If a hospital provides you with the incorrect treatment, their personnel makes the incorrect decision, or a loved one dies while in their care, you may be able to sue. Although medical staff may have committed the error, the institution is liable for its workers and training.
On the other hand, if the doctor who hurt you is an independent contractor of the hospital (as many are), and their acts are the only cause of your injuries, you may be unable to sue the hospital.
- Reasons for Suing a Hospital
You have the option of filing a lawsuit against a hospital for injuries sustained as a consequence of issues such as:
- Medical professionals’ incorrect diagnoses or treatment
- You were given the incorrect medicine.
- Surgical blunders (surgical instruments being left inside you during surgery, etc.)
- The “standard of care” was not met.
- A healthcare professional’s carelessness
- Dangerous or negligent hospital staff activities (reusing equipment or needles, leaving floors wet, stealing or abusing medications)
- Unjust death of a family member
- Suing a Hospital Is Not the Same as Other Medical Malpractice Cases
You can sue a hospital even if the doctor is an employee or a contractor in specific instances. This might apply when:
- The hospital does not explicitly state that the doctor is not an employee (this is usually explained to you on the admission forms)
- You went to the ER but did not have the time or capacity to complete papers.
- The hospital provides inadequate training or hires hospital personnel.
- Employees with behavioral concerns are retained by the hospital (like substance abuse problems)
The problematic issue is that you may be suing a doctor, but you are actually suing the hospital where they work. It actually goes one level higher than that.
In exceptional situations, a doctor’s license may be revoked, or they may be imprisoned. Alternatively, a hospital might be closed down. However, you are typically suing their insurance company for compensation for your suffering. This may seem unusual, but you are entitled to compensation for your pain and suffering, and it assists insurance companies determine which doctors are making mistakes. They can either refuse to insure the doctor and prevent them from practicing or make the doctor pay more for their insurance.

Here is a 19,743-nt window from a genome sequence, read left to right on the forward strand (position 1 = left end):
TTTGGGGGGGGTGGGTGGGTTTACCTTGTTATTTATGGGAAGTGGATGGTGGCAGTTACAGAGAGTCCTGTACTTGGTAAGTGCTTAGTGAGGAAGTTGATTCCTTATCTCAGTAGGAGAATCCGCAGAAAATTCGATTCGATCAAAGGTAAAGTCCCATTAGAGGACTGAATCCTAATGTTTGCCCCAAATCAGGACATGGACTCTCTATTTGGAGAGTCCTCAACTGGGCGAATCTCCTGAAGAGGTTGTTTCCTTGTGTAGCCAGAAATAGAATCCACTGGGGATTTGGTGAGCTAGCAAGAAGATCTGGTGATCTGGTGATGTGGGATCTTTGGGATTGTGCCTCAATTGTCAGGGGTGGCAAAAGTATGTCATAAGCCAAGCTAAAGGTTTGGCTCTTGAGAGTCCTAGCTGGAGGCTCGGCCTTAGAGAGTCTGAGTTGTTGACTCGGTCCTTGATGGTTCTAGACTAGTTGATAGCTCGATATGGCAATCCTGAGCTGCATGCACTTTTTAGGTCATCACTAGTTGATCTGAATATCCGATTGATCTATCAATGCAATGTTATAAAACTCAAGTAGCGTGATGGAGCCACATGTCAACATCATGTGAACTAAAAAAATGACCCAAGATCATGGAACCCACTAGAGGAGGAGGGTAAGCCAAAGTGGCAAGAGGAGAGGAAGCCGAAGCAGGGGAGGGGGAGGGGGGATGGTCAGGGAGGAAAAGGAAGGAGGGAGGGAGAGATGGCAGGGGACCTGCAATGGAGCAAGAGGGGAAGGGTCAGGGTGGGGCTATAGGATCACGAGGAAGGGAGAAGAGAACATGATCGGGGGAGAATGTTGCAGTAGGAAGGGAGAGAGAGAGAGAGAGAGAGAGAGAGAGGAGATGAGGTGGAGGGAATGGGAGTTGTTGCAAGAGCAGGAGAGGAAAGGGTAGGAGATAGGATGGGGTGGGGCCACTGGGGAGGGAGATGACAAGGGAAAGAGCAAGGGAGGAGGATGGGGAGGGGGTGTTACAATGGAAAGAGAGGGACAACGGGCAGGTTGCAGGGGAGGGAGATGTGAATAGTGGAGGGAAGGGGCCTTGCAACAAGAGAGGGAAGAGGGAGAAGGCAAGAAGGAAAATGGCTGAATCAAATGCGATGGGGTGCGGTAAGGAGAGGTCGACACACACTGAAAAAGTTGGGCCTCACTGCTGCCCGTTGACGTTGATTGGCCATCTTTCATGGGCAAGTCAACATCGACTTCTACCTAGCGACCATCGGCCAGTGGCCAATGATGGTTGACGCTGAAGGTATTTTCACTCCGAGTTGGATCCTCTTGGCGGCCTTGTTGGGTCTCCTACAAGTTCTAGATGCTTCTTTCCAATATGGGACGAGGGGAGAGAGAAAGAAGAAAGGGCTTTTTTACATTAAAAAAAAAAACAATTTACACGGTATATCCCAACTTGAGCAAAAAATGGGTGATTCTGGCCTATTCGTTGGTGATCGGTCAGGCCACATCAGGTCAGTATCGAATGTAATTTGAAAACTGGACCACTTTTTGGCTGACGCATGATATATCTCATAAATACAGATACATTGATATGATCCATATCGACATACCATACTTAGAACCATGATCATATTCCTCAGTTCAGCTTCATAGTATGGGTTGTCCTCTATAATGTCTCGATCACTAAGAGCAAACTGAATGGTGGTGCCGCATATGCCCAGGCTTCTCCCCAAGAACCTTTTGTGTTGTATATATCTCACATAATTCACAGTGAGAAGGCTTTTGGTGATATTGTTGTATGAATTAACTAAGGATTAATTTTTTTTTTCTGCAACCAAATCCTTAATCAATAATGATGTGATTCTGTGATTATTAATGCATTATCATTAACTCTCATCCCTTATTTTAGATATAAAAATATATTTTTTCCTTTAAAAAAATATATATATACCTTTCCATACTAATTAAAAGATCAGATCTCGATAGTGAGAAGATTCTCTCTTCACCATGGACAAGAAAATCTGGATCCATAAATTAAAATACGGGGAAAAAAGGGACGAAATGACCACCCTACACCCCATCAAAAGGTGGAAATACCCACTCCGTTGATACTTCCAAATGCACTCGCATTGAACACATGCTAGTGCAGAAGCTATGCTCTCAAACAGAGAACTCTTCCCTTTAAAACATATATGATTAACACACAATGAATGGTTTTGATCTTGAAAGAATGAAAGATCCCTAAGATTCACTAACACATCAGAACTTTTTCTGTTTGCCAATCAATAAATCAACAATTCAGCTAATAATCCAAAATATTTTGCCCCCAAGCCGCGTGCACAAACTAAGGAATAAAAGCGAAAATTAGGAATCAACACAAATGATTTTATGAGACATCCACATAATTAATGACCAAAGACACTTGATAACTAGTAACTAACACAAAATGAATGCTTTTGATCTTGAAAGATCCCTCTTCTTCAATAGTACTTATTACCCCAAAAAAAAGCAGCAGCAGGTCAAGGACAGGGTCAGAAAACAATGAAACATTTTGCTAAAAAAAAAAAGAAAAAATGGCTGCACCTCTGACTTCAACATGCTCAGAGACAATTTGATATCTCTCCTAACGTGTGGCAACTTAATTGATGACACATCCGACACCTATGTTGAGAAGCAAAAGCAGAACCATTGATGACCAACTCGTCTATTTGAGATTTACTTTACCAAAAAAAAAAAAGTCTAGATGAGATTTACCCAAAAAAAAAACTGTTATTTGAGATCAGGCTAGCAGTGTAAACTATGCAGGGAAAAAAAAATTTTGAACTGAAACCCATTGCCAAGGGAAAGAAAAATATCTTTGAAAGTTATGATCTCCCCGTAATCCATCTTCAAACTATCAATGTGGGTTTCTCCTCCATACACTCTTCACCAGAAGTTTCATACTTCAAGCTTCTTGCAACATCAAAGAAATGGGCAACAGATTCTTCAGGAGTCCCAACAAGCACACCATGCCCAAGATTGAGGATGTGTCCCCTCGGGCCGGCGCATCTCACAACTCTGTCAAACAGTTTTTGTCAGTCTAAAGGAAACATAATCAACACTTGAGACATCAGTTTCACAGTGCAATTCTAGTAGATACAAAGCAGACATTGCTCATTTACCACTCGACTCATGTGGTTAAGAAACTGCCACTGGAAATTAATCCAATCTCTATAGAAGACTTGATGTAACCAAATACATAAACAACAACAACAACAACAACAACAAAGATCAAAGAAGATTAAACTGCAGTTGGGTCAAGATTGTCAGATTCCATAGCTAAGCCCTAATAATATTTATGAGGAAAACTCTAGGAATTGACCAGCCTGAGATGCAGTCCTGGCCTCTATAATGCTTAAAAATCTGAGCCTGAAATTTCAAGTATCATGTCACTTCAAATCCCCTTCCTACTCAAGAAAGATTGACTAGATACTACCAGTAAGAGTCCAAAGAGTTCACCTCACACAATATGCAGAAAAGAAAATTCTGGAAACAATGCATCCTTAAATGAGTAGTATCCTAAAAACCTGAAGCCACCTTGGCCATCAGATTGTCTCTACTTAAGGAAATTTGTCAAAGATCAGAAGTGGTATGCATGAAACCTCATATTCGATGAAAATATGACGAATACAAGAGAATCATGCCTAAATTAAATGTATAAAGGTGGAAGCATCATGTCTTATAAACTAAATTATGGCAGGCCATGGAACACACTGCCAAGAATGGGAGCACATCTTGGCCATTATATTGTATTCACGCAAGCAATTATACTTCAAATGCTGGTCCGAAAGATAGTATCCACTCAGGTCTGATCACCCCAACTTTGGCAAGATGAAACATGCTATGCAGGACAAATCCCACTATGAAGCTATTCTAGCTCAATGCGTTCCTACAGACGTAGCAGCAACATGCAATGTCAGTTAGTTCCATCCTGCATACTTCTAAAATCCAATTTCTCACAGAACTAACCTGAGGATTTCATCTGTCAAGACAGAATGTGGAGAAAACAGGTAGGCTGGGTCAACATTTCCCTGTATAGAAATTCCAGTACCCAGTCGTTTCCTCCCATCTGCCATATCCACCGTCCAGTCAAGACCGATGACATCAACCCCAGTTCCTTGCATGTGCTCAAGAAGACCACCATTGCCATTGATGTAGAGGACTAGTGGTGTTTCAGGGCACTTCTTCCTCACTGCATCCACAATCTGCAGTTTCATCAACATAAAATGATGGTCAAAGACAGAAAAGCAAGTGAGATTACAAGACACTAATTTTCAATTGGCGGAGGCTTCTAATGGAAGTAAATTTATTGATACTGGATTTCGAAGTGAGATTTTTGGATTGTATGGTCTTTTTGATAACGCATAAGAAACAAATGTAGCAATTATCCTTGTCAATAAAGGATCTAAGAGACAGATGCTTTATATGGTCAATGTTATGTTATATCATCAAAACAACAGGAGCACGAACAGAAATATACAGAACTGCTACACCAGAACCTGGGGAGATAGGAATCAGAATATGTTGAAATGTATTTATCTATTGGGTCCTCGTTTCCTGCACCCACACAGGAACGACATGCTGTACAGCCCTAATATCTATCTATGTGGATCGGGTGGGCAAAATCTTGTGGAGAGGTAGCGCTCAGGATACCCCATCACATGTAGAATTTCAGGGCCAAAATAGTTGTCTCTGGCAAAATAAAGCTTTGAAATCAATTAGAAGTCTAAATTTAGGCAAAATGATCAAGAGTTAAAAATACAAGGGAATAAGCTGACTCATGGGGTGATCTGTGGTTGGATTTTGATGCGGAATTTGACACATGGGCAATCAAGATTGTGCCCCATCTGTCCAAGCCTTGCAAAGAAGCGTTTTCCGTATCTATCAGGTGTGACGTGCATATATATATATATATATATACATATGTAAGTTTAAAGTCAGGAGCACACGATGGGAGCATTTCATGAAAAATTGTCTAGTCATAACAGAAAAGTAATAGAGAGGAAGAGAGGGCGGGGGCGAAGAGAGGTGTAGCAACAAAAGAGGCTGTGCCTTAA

You are entitled to compensation regardless of the outcome. Extra physical or mental anguish ought to be compensated.
- Should I Not Sue My Doctor?
You may believe that since your doctor made a mistake, such as a misdiagnosis, you should sue your doctor. This will be determined by a number of things, including:
- Is your doctor a full-time employee or a freelancer?
- Was the error caused by nurses, medical techs, maintenance, or another hospital employee?
- Was the therapy developed by the doctor and then implemented by the rest of the staff?
If an independent contractor commits the mistake, you must file a medical malpractice lawsuit against them. If they are a genuine hospital employee who committed medical negligence, you may be able to file a medical malpractice claim against the institution.
Doctors are more likely to be “self-employed” and merely contract at a hospital. They will be required to have their own malpractice insurance, which means you will have to fight their insurance company in court.
It may be feasible to demonstrate that the hospital is treating the contracted doctor as an employee and is thus also liable for your injuries. Perhaps the hospital selected the doctor’s price or hours. Attorney Wayne Resmini can assist you in making that difference and determining whether or not the hospital is accountable. Contact now for your free case consultation!